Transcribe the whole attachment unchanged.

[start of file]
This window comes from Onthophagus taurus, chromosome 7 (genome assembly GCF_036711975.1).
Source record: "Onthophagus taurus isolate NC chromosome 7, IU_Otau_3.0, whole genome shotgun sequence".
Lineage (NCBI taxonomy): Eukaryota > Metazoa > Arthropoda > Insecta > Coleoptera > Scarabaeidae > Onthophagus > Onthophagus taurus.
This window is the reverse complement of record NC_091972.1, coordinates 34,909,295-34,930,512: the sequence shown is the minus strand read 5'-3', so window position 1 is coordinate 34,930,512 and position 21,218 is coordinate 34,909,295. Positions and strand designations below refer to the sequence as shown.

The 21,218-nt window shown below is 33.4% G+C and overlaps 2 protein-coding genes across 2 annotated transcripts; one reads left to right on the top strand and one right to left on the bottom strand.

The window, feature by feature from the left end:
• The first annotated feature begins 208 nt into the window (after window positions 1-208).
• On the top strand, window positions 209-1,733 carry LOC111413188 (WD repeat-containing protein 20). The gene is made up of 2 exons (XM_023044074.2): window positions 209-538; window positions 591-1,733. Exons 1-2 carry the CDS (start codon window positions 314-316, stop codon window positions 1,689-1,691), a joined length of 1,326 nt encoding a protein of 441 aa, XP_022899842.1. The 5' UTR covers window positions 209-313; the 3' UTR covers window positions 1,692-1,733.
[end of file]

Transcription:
This window comes from Onthophagus taurus, chromosome 7 (genome assembly GCF_036711975.1).
Source record: "Onthophagus taurus isolate NC chromosome 7, IU_Otau_3.0, whole genome shotgun sequence".
Lineage (NCBI taxonomy): Eukaryota > Metazoa > Arthropoda > Insecta > Coleoptera > Scarabaeidae > Onthophagus > Onthophagus taurus.
This window is the reverse complement of record NC_091972.1, coordinates 34,909,295-34,930,512: the sequence shown is the minus strand read 5'-3', so window position 1 is coordinate 34,930,512 and position 21,218 is coordinate 34,909,295. Positions and strand designations below refer to the sequence as shown.

The 21,218-nt window shown below is 33.4% G+C and overlaps 2 protein-coding genes across 2 annotated transcripts; one reads left to right on the top strand and one right to left on the bottom strand.

The window, feature by feature from the left end:
• The first annotated feature begins 208 nt into the window (after window positions 1-208).
• On the top strand, window positions 209-1,733 carry LOC111413188 (WD repeat-containing protein 20). The gene is made up of 2 exons (XM_023044074.2): window positions 209-538; window positions 591-1,733. Exons 1-2 carry the CDS (start codon window positions 314-316, stop codon window positions 1,689-1,691), a joined length of 1,326 nt encoding a protein of 441 aa, XP_022899842.1. The 5' UTR covers window positions 209-313; the 3' UTR covers window positions 1,692-1,733.